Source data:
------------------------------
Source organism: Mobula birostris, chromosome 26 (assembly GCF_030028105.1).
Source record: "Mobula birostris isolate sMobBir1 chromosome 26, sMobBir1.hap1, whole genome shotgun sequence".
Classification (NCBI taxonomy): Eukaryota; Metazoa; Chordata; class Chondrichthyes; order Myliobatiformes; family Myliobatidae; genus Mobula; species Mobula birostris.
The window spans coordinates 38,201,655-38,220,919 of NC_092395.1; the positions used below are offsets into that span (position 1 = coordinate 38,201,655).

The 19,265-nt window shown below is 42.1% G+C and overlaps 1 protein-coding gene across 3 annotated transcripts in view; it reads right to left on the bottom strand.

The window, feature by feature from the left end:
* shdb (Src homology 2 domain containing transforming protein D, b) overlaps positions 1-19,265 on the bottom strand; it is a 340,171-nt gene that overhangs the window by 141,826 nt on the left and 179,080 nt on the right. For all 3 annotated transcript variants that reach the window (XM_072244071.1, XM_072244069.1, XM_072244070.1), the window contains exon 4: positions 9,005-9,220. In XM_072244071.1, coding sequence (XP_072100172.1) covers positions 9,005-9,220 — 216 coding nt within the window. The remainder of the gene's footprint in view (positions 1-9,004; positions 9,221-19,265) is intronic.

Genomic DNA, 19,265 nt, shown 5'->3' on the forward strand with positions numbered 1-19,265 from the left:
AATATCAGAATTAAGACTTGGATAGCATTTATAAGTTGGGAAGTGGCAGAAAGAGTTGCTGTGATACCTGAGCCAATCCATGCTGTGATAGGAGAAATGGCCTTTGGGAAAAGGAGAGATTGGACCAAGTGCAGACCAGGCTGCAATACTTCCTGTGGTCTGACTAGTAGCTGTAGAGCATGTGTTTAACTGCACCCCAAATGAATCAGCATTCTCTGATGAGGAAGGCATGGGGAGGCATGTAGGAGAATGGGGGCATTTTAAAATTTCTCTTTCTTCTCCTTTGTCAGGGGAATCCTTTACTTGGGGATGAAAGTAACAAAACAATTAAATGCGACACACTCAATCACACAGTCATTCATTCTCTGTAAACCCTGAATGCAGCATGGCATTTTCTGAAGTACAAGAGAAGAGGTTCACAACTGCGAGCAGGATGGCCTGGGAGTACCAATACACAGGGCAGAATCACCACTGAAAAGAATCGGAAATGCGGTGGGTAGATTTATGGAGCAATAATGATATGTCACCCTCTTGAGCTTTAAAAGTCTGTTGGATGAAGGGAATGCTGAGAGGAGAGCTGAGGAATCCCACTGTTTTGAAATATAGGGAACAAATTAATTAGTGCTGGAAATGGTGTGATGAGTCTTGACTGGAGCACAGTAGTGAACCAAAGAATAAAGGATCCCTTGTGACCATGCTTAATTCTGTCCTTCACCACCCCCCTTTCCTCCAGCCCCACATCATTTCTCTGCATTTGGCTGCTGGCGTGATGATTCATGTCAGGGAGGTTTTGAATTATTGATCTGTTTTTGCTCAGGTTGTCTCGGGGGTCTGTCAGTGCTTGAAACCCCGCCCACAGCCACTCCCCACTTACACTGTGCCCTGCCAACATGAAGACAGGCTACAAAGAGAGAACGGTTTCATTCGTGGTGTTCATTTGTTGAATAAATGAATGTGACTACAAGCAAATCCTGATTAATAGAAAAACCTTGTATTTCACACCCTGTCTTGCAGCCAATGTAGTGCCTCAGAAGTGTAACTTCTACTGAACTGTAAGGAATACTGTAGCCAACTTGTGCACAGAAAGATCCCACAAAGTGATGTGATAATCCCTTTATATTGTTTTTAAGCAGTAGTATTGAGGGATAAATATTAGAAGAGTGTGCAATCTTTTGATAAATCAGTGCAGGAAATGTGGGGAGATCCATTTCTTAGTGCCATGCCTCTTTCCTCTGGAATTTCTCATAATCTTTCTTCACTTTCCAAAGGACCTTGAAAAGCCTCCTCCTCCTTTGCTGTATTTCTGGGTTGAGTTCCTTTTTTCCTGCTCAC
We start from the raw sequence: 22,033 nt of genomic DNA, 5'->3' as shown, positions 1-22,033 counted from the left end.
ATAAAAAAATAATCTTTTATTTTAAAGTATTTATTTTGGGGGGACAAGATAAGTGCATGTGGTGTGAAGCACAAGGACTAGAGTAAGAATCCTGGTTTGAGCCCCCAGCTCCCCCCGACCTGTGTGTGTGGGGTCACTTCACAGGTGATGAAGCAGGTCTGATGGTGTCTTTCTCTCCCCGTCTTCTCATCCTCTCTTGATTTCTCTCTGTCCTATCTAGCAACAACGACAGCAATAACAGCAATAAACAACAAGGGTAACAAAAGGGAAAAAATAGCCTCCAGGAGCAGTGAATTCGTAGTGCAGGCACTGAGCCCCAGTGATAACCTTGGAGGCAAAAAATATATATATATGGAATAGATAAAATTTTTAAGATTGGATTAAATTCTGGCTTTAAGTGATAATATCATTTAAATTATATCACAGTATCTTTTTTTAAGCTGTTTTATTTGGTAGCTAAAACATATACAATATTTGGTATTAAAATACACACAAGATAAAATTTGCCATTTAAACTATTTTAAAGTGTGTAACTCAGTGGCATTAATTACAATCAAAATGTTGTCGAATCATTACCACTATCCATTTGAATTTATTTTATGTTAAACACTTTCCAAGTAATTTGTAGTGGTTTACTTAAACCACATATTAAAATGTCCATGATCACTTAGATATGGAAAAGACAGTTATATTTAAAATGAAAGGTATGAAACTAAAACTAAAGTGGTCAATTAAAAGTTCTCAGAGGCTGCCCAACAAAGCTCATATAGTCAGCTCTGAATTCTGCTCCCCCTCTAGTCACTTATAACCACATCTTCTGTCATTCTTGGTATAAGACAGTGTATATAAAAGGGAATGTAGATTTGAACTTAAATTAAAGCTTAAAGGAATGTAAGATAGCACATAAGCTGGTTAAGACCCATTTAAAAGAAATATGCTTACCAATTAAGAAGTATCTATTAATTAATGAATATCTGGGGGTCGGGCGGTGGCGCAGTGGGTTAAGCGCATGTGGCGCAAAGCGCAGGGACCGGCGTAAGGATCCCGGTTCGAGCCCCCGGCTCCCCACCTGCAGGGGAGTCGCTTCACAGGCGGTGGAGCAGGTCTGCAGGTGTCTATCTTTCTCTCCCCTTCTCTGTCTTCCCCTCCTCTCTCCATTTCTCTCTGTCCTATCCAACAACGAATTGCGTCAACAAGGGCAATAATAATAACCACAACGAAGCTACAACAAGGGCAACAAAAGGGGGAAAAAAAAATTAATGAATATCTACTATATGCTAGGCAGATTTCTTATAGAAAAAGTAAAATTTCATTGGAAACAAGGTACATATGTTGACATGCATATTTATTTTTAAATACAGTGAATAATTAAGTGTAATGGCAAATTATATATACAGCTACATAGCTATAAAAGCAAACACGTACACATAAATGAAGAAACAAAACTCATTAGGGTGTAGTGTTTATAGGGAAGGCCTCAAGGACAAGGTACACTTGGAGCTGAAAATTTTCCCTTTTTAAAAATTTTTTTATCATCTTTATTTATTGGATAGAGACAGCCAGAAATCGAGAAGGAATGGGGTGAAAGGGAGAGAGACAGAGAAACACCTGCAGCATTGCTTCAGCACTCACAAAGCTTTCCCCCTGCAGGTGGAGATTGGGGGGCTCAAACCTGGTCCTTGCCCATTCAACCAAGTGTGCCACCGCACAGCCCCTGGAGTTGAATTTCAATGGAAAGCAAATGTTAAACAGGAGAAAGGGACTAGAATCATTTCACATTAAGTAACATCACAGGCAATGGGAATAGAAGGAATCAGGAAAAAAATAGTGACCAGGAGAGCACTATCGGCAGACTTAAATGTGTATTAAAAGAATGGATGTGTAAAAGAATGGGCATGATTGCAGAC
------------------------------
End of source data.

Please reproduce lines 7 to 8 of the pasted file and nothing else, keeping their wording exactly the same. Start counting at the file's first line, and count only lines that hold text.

* shdb (Src homology 2 domain containing transforming protein D, b) overlaps positions 1-19,265 on the bottom strand; it is a 340,171-nt gene that overhangs the window by 141,826 nt on the left and 179,080 nt on the right. For all 3 annotated transcript variants that reach the window (XM_072244071.1, XM_072244069.1, XM_072244070.1), the window contains exon 4: positions 9,005-9,220. In XM_072244071.1, coding sequence (XP_072100172.1) covers positions 9,005-9,220 — 216 coding nt within the window. The remainder of the gene's footprint in view (positions 1-9,004; positions 9,221-19,265) is intronic.

Genomic DNA, 19,265 nt, shown 5'->3' on the forward strand with positions numbered 1-19,265 from the left: